Written by Kristie O'Neill, an Instructional Leader from South West Sydney, NSW, Australia
Learning Sprints has been one successful approach in building cultures of inquiry and creating opportunities for collective capacity when tackling educational challenges with our students. The space you develop for Learning Sprints to occur can positively contribute to teaching teams. Here are our experiences with creating an optimum learning environment for educators from an Instructional Leader perspective.
Purposeful Spaces and Zones for Learning
To ensure a space is conducive to collaboration it needs to have ample room to either move around static furniture or have furniture that is easy to move and change according to need. Our professional learning space has three zones. All areas can be used interchangeably and foster a ‘huddle’ type atmosphere for sharing knowledge and ideas. This means that the furniture is not facing a wall or an interactive whiteboard. As a leader who delivers professional learning regularly it can be easy to fall into the trap of a ‘PowerPoint’ approach to new learning. Having furniture facing the middle of the room sets your Learning Sprint sessions in the right direction, literally. To get ideas down quickly, multiple spaces for staff to write their ideas on are available. All of our tables have a whiteboard surface, but I also like the enlarged Post Its, different coloured markers and vertical writing spaces. Any way you can capture collective thought for display or future reference is an advantage in growing a culture of continued learning and reflection.
Walls That Teach
The four walls of any space are an opportunity to be used as tools to enhance collaborative professional learning, promote and challenge thinking and used to share group foci in literacy or numeracy. Our Learning Sprint Tools are displayed in pockets for easy access depending on where group discussions are going or if further clarity is needed around evidence informed practice or student needs. To compliment this, resources that are contextual to our school and that are used across K-2 classrooms are also in reach and displayed to refer to at point of need. For us, these include such things as vertical bookcases with quality literature and research, student led visible learning visuals, KWL charts to continually reflect and evaluate our practice and the tracking of vocabulary walls to celebrate and share oral language approaches for writing.
Collaborative professional learning spaces should make you feel comfortable, at ease and ready to learn. How do you create this feeling? Our space is free from clutter and has an organised feel to it. Everything has its place and is purposeful. We aim to make sure the tables are clear and ready for people to sit where they would like and make it their own. There is nothing worse than coming into a neutral space and your ‘stuff’ is lying everywhere. It makes people feel they are invading your area. For us, the key to our teacher’s hearts is food. Breaking bread in the form of baked goods or just a simple plate of lollies can set the right tone. Do not underestimate the power of food when it comes to bringing people together!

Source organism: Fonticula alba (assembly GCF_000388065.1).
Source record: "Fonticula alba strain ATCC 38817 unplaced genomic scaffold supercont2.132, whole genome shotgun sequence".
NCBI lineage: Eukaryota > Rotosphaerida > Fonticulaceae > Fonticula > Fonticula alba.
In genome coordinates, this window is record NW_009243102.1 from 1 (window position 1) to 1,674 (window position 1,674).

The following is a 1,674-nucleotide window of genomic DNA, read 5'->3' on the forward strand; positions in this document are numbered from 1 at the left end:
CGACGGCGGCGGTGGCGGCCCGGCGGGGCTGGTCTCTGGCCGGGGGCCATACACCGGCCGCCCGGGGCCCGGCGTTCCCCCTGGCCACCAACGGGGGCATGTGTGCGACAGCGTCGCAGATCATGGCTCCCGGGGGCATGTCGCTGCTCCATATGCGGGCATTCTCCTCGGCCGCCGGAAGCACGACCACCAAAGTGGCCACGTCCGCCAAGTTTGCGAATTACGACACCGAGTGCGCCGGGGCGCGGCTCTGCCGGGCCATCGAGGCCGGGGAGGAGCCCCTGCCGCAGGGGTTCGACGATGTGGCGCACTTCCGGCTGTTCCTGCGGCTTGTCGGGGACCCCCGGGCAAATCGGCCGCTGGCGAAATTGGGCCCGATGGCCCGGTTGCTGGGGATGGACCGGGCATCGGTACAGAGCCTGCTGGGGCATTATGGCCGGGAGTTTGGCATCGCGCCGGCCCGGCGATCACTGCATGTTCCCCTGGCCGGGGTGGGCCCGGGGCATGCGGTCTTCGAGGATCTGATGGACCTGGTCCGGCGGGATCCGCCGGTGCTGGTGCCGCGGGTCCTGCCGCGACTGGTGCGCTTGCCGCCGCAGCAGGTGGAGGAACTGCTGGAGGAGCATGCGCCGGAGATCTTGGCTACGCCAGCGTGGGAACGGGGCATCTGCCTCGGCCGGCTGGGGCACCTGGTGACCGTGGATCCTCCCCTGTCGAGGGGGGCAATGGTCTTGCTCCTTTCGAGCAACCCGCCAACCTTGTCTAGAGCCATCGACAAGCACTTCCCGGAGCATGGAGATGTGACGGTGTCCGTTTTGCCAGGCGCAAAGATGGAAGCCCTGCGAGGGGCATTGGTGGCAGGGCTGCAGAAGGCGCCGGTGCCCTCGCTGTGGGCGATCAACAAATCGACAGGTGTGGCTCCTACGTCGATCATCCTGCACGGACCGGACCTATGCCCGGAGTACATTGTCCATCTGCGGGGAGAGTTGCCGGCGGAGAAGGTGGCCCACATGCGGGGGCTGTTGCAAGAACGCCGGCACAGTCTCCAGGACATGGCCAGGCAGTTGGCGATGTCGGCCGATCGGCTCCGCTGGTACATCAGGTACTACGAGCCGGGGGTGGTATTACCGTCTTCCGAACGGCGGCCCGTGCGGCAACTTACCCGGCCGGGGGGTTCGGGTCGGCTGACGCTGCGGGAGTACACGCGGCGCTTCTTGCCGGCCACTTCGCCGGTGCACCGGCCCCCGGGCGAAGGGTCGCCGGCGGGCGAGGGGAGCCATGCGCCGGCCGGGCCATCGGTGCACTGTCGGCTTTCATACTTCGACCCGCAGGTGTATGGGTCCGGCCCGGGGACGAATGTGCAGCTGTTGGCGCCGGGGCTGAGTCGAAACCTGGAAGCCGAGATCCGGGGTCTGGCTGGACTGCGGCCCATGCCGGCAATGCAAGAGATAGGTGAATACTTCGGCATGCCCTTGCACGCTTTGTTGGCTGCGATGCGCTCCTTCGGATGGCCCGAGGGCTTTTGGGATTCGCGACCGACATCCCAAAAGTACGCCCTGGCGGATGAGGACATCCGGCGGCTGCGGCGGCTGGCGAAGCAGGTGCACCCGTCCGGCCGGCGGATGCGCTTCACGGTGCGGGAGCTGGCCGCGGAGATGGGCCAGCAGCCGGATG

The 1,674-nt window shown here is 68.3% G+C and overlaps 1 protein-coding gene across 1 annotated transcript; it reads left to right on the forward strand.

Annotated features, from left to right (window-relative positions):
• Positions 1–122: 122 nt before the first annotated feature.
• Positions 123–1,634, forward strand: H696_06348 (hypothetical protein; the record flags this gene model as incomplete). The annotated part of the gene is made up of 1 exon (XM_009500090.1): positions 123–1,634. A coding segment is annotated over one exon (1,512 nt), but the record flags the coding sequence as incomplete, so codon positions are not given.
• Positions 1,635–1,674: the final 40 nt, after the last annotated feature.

Making the Invisible, Visible
Our Learning Sprints has required us to re-design data collection in creative and authentic ways. We quickly realised that the traditional data walls that allowed us to track progress were no longer relevant as the levels of progression were too large for our short cycles of improvement. We also observed that data wasn’t necessarily evident in the way of achieving a ‘marker’ but were observed through conversations, work samples, learning behaviours or improved accuracy. Once we began looking at small, sand-sized goals of improvement, we began questioning the purpose of a data wall that wasn’t going to show any evidence of impact after a successful Learning Sprint focus. Staff are incredibly proud of their impact walls as they are a celebration of our influence as educators in our quest to provide opportunities for all students to experience success.
Walking the Talk
As an Instructional Leader I see my ultimate goal as sustainability. If I were to walk away tomorrow what would stick, what might be tweaked and what would be replaced by the familiar and stubborn habits we all tend to fall back into as humans? Learning Sprints has created a framework of reflection and evaluation cycles that we hope will become habitual and be cemented into the organisational culture of our school. How do you as a leader continually reflect and evaluate your impact on teams? I have my own impact wall that mirrors the expectations I have of my staff. I collect evidence of impact and, through collegial discussions with my team, continually look for ways to improve and refine my craft as a leader in building teacher efficacy. Collaborative learning spaces set up for processes like Learning Sprints is one effective way towards that goal.